Editorial: Lessons Learned from an All-Vegan Drive-Through

Last week, I read an article about a new fast-food restaurant in California – a former Burger King restaurant in Encinitas, California, that was taken over by another company. It continued to serve burgers, fries and shakes via the drive-thru window and inside seating, but this one is decidedly different: the menu items are all vegan.

Founders Jeffrey Harris, Zach Vouga and Mitch Wallis started Plant Power Fast Food to “combat the impact that the consumption of animal products has had on the health of millions of Americans by providing a plant-based fast-food alternative,” an article on Forbes.com said.

Keep in mind, this was a commentary, not a news article, but you had to search for that information. The article was written by Katrina Fox, founder of Vegan Business Media, which provides “content, events and training platform resources to vegan business owners,” according to her online bio. The article was labeled as written by a contributor, which means opinions expressed are those of the author (albeit in very small type). It wasn’t until I clicked on her name that I saw her obvious bias toward vegan food.

But I digress.

The founders’ goal is “to inspire people to begin to ask themselves some important questions about where our food comes from and perhaps to begin to think differently about their choices. But we’re not doing it in a way that’s preachy or confrontational.”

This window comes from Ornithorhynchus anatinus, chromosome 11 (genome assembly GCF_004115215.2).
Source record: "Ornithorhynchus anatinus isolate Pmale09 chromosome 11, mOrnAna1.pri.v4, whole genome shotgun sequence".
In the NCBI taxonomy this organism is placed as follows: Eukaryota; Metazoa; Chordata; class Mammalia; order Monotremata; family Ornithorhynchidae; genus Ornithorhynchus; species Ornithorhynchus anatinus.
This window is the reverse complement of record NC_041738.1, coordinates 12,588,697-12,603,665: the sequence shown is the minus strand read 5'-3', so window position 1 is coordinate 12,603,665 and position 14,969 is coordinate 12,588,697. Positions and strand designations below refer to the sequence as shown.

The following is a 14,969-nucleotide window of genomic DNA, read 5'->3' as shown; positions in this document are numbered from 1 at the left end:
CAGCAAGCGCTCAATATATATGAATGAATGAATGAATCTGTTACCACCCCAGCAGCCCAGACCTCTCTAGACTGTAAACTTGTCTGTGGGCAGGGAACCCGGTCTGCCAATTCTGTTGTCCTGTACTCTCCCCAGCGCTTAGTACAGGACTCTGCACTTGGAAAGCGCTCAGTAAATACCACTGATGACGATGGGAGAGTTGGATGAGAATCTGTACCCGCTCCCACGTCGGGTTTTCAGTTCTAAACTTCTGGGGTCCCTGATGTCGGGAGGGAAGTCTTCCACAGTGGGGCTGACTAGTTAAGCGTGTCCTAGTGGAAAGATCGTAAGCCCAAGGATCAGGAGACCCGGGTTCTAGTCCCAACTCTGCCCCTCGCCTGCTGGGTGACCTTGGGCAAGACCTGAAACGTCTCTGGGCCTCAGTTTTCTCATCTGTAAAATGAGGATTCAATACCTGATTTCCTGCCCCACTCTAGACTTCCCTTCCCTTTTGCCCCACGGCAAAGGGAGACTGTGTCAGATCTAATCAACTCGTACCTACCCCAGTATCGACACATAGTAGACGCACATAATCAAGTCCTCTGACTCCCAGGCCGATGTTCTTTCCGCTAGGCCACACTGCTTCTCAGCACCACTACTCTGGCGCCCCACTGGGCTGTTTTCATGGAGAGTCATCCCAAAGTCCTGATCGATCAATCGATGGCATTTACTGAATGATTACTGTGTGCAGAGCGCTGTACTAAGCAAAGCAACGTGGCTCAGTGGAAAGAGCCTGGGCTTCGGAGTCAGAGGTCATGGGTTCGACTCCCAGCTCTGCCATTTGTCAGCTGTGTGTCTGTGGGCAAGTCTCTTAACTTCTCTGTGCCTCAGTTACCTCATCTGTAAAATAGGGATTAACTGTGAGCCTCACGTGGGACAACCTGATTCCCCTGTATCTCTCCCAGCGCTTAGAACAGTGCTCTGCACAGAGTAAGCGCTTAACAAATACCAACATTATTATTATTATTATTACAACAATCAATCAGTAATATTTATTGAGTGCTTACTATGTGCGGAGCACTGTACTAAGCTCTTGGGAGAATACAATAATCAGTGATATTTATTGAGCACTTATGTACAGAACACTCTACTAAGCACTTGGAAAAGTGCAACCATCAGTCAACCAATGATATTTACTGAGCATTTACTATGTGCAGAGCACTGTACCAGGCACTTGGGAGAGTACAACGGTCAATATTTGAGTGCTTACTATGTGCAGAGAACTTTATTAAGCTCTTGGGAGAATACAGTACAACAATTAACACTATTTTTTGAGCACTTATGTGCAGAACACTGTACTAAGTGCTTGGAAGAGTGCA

Plant Power Fast Food meal
Here's a sample meal at Plant Power Fast Food in San Diego Co.

And therein lies the difference between this vegan approach and most others you’ll find. It focuses more on the positive of what you’ll find rather than the negative of other (conventional) food choices. It tells you what type of restaurant it is, what kind of food is offered, and clearly outlines how much you’ll pay (which is quite a lot compared to other available alternatives).

From the pictures at the Plant Power Fast Food website, the restaurant is bright, clean and modern. The reviews on Yelp were positive, but mostly from vegans who thought the food was better than other vegan fast food they had tried. That’s a fairly small demographic. I tried to find nutritional information, but it’s not required for restaurant chains with less than 20 locations.

As well as containing no animal ingredients, the comfort food dishes offered at Plant Power Fast Food are also free from cholesterol, GMOs, artificial colorings, flavorings and preservatives, “thereby appealing to people who want healthier fast-food options.”

I’m not sure the disclaimer makes food options at PPFF automatically healthier, but that is the premise.

The point is, animal agriculture can learn from these vegan establishments. There is no need to apologize or become defensive when sharing information about animal products. And there’s no need to criticize the alternatives either.

Animal agriculture should play to its many strengths, while recognizing consumers’ tastes are changing. Those changes create opportunities to market meat products differently.

We also need to listen to what proponents of the vegan lifestyle have to say, and ask them questions about their food choices, as opposed to writing them off as uninformed, uneducated followers. Get to know them and keep the communication door open. I'm going to try and I hope you will, too.

A recent ad for Subway promoted its “no antibiotics” theme. I would love to see an ad from the National Pork Board, or the Cattlemen, or the Animal Agriculture Alliance, plainly stating, “No meat has antibiotics” and “Meat is one of the best sources of available protein in the world.”